• Loss of upper formants in the upper range.
  • Loss of stamina.
  • Problems with onset.

o   As the estrogen and progesterone levels decrease, androgen plays a more important role in a woman’s body.

  • Androgen causes muscular and mucosal atrophy.
  • Reduced hydration of the vocal folds, causing:
    • Fatigue.
    • Dysphonia.

o   Lack of estrogen causes a breakdown of connective tissues.

  • Vocal folds are made up largely of connective tissue.

o   Estrogen is produced in the fat cells of postmenopausal women.

o   In addition to the menopause, women also have to contend with the age-related changes to the voice:

  • Degeneration of muscle tissue.
  • Vocal fold thickening.
  • Ossification of many cartilages in the larynx.
  • Stiffening of the thorax.
  • Reduction of vital capacity.
  • Increasing residual volume.

Treatment of Symptons

Survey

  • Conducted in January 2014 on SurveyMonkey.com.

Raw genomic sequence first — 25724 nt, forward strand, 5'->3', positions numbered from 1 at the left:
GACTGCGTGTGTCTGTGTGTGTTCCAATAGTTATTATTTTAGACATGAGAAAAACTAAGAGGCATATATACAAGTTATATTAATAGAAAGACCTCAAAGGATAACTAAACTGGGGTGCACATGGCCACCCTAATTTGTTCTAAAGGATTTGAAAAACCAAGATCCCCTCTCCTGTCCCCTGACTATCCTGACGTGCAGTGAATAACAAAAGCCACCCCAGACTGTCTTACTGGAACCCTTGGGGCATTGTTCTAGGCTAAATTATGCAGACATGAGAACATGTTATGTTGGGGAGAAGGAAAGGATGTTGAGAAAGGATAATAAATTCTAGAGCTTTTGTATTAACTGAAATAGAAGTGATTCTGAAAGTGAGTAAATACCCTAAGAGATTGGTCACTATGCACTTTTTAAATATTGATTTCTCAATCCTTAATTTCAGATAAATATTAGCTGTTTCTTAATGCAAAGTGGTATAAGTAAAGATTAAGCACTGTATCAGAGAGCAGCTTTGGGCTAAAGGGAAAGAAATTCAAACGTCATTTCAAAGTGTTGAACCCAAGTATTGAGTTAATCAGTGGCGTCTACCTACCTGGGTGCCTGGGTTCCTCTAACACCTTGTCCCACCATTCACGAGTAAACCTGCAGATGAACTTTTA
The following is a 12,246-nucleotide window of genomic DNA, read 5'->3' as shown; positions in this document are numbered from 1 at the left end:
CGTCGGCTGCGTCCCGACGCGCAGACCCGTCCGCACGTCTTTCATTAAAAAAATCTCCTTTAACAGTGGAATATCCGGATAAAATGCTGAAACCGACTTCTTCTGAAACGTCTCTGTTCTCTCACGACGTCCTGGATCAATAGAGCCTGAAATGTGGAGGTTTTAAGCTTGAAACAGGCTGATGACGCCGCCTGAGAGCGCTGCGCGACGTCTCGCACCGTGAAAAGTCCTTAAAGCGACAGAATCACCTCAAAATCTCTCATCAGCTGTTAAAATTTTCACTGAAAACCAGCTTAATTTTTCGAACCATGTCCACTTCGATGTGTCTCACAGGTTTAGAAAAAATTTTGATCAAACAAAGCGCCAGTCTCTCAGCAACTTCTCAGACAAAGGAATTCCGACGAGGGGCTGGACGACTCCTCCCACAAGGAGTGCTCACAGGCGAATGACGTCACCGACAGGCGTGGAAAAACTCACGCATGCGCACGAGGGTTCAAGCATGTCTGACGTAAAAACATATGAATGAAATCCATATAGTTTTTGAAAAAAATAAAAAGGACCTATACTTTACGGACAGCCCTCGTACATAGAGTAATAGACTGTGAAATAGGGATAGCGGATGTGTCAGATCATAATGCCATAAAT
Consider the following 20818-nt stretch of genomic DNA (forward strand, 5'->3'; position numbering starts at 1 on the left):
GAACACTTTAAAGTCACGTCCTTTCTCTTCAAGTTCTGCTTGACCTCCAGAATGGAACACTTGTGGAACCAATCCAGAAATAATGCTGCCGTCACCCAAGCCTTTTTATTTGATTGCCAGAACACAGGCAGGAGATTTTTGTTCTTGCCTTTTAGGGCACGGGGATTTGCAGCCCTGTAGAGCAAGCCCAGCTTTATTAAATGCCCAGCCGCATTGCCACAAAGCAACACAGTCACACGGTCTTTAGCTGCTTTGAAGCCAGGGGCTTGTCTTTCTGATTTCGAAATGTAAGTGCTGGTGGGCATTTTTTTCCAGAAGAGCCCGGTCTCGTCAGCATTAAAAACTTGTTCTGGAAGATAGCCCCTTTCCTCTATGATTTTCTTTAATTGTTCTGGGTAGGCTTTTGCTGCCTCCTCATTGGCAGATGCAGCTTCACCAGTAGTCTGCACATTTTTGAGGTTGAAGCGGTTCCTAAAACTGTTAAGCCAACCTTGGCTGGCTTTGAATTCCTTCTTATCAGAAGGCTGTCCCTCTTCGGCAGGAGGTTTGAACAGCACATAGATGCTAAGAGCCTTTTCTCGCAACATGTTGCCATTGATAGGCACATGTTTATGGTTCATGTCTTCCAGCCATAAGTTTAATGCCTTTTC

o   The 249 participants were recruited through social media.

  • Survey consisted of 32 questions, covering:

o   Background information

  • Age
    • 22.50% between the ages of 18 and 25
    • 31.25% between the ages of 25 and 35
    • 15.83% between the ages of 35 and 45
    • 22.08% between the ages of 45 and 55
    • 7.08% between the ages of 55 and 65
    • 1.25% over the age of 65
  • Voice Type
    • 65.69% were sopranos
    • 22.62% were mezzo-sopranos
    • 3.77% were altos
    • 2.93% were contraltos
  • 72.34% said singing was a profession; 27.66% said it was an avocation.
  • Years of study
    • 2.10%: No years of study
    • 1.26%: Less than a year of study
    • 4.62%: 1-2 years of study
    • 15.55%: 3-5 years of study
    • 26.89%: 5-10 years of study
    • 49.58%: More than 10 years of study

o   PMS

  • 74.47% of women suffered from PMS

o   PMVS

  • 62.34% of women suffered from PMVS
    • 28.37% said their symptoms were slight
    • 55.32% said their symptoms were moderate
    • 13.48% said their symptoms were severe
    • 2.84% said their symptoms were debilitating
  • 74.47% said their symptoms caused them to deviate from their practice schedules

o   OCPs

  • Of the 71.75% women that used oral contraceptive pills, 41.25% used them for reasons other than contraception.

o   Pregnancy

  • Of the women who had given birth, 73.33% said their voice was affected

o   Menopause

  • 21.82% of the women surveyed said they had gone through menopause.
    • 58.70% said it had affected their voices.